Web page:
Note: With non-U.S. stocks, you have to consider foreign withholding taxes on the dividend. To minimize the bite, you should usually keep foreign stocks in a taxable account. That way, you can claim a credit against the long-term capital gains and other investment taxes you’ll owe Uncle Sam for the same dividend, which can be as high as 23.8%. Canada, however, is an exception. It withholds nothing if you own the stock in a tax-advantaged account, such as an IRA. Otherwise, Canada withholds 15% for U.S. investors.
Headquarters: Monroe, La.
Share price: $39.94
Market capitalization: $22.8 billion
Dividend yield: 5.4%
One-year return: 26.1%
Shares of CenturyLink (CTL), which serves mostly rural areas in the U.S., have soared over the past year. Growing demand by businesses for CenturyLink’s data-storage and broadband services is one of the main reasons. Revenues in the company’s business segment expanded 2.6% during the second quarter year-over-year. The landline phone business continues to wane, but some of those losses are being offset by expansion into new services, such as fiber-optic TV. CenturyLink cut its dividend by 26% last year to free up cash for $2 billion worth of stock repurchases. A dividend cut is never welcome, but the current payout—an annual rate of $2.16 per share—appears to be sustainable, according to S&P Capital IQ.
Share price: $14.42
Market capitalization: $37.9 billion
Dividend yield: 3.8%
One-year return: 12.1%
Price wars have dragged down revenues of Orange (ORAN), one of France’s largest telecoms. But after nearly three years of cuts, analysts believe phone bills can’t go much lower. Orange has offset the decline somewhat by attracting new customers in France, as well as in such major markets as Poland, Spain, Africa and the Middle East. During the third quarter, the number of subscribers increased by 3% year-over-year. And in September, Orange made a bid to acquire Jazztel, a Spanish telecom. If the deal goes through, Orange would gain 1.5 million broadband customers in Spain and the opportunity to sell coveted “quadruple-play” packages of wireless, TV, Internet and landline phone services. The stock trades at just 10 times estimated 2015 earnings, making it a bargain. Says Morningstar analyst Allan Nichols: “It is one of the cheapest [telecoms] relative to the company’s fair value,” which he pegs at $18 per share. The French dividend withholding tax for U.S. investors is 15%.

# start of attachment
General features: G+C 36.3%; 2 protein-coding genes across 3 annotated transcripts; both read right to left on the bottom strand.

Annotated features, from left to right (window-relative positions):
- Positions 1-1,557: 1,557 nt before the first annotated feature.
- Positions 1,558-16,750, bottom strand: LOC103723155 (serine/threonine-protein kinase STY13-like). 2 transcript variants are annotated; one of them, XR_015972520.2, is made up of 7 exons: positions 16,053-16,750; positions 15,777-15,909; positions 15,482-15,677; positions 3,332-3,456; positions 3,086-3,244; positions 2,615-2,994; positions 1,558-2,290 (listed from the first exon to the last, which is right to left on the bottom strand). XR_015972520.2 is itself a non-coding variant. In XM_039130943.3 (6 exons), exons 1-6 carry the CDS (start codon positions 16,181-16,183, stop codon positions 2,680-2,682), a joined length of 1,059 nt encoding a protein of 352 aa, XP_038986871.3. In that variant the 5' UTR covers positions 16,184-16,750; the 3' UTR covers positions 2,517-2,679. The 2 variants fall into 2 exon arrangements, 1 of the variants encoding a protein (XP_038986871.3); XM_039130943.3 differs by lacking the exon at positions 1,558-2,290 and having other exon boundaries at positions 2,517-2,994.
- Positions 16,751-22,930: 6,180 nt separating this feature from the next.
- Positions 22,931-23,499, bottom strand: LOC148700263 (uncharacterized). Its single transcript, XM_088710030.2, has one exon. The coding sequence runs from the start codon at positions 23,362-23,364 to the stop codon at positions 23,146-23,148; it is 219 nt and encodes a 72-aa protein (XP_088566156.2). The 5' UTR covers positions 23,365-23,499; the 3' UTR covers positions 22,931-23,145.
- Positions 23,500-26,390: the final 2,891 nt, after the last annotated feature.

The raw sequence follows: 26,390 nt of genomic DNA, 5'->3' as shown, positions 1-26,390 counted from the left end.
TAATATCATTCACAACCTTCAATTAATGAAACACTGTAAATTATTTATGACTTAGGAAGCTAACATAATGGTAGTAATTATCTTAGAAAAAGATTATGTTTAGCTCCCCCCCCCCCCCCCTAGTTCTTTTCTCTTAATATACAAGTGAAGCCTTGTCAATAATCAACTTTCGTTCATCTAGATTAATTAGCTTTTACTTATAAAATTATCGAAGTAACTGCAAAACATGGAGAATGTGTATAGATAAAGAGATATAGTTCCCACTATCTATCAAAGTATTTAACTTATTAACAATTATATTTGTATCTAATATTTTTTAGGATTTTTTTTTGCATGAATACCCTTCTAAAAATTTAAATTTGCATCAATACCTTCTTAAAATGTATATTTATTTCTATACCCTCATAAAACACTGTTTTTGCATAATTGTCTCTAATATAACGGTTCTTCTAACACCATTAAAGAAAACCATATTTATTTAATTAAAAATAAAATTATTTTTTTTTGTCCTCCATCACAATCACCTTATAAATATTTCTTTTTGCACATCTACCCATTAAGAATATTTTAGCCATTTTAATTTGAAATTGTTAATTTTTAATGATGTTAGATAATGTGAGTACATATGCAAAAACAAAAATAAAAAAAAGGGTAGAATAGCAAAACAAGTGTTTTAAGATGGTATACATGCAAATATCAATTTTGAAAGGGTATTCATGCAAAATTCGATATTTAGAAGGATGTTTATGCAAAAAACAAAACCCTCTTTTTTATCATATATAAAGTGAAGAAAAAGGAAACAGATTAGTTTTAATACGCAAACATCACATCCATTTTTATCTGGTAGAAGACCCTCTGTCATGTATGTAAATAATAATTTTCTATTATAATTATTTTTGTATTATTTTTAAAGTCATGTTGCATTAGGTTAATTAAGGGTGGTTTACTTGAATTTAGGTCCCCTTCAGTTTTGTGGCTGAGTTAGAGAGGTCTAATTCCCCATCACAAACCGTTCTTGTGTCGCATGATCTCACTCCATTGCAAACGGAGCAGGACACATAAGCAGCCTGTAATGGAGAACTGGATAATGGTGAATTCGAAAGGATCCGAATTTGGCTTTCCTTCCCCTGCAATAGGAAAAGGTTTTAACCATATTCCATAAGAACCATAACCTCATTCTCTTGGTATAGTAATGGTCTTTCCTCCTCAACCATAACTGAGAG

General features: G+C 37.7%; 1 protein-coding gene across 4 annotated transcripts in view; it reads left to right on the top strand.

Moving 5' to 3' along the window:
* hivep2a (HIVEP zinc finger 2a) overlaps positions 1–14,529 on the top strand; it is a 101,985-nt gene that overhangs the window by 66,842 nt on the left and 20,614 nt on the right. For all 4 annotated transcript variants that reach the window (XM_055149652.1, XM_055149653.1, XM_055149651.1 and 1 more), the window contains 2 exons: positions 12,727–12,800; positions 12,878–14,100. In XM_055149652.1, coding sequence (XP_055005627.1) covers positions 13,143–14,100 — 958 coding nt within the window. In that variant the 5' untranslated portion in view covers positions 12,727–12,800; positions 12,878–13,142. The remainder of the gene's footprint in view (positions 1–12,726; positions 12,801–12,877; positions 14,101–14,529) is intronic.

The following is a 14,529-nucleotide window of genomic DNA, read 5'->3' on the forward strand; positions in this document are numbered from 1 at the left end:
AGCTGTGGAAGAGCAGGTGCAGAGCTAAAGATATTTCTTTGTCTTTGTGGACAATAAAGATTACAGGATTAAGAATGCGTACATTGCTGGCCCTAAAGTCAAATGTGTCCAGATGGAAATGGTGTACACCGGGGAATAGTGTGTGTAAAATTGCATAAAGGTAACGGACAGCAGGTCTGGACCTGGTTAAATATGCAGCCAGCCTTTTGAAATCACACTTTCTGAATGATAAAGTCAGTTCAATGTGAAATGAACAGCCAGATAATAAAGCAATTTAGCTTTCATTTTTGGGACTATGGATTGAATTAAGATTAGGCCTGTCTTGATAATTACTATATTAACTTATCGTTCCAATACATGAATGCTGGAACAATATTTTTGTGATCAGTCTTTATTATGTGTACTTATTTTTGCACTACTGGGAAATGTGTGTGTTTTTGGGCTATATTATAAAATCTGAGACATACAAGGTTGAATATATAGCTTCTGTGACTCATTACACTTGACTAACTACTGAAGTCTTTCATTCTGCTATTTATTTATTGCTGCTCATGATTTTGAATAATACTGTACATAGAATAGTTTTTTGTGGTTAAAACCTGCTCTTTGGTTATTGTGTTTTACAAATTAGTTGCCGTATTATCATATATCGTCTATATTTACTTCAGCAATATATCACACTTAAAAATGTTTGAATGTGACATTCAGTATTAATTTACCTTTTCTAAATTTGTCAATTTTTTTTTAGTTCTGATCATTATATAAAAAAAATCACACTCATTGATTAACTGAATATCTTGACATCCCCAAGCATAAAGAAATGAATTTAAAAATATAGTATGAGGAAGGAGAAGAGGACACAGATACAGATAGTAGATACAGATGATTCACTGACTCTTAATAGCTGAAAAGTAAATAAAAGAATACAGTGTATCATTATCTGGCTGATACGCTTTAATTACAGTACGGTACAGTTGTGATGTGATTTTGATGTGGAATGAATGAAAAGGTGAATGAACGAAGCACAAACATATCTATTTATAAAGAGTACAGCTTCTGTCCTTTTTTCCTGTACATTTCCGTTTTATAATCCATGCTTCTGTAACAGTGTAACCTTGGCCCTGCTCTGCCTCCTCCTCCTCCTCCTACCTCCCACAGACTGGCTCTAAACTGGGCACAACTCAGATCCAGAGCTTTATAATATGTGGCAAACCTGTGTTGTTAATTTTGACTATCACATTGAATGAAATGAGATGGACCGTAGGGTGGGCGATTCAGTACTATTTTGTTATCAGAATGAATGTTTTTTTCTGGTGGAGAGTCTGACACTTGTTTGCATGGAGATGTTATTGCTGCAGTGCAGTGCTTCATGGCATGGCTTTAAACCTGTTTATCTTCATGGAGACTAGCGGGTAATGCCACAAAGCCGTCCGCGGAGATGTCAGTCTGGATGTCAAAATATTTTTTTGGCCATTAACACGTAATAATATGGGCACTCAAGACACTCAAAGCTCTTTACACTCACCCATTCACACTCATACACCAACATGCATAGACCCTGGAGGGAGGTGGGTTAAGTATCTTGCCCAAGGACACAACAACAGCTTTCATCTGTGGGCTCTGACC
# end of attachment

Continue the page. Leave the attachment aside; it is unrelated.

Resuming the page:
Share price: $38.10
Market capitalization: $19.6 billion
Dividend yield: 4.3%
One-year return: -12.4%
Another Canadian telecom, Rogers (RCI) has come under pressure recently as competitors such as BCE expand into the pay-TV business. Rogers may be rounding the corner, though. Average revenue per wireless subscriber (excluding prepaid customers) in the third quarter declined 0.7% from the same period a year earlier, compared with a year-over-year decrease of 1.4% in the second quarter. Revenue growth could turn positive by the fourth quarter, according to a report by RBC Capital Markets. Meanwhile, Rogers, Canada’s largest wireless carrier, uses less than 60% of its earnings to pay the dividend, which it boosted by 5% this year.
Photo Courtesy Telenor
Headquarters: Fornebu, Norway
Share price: $64.11
Market capitalization: $32.1 billion
Dividend yield: 4.6%
One-year return: -12.1%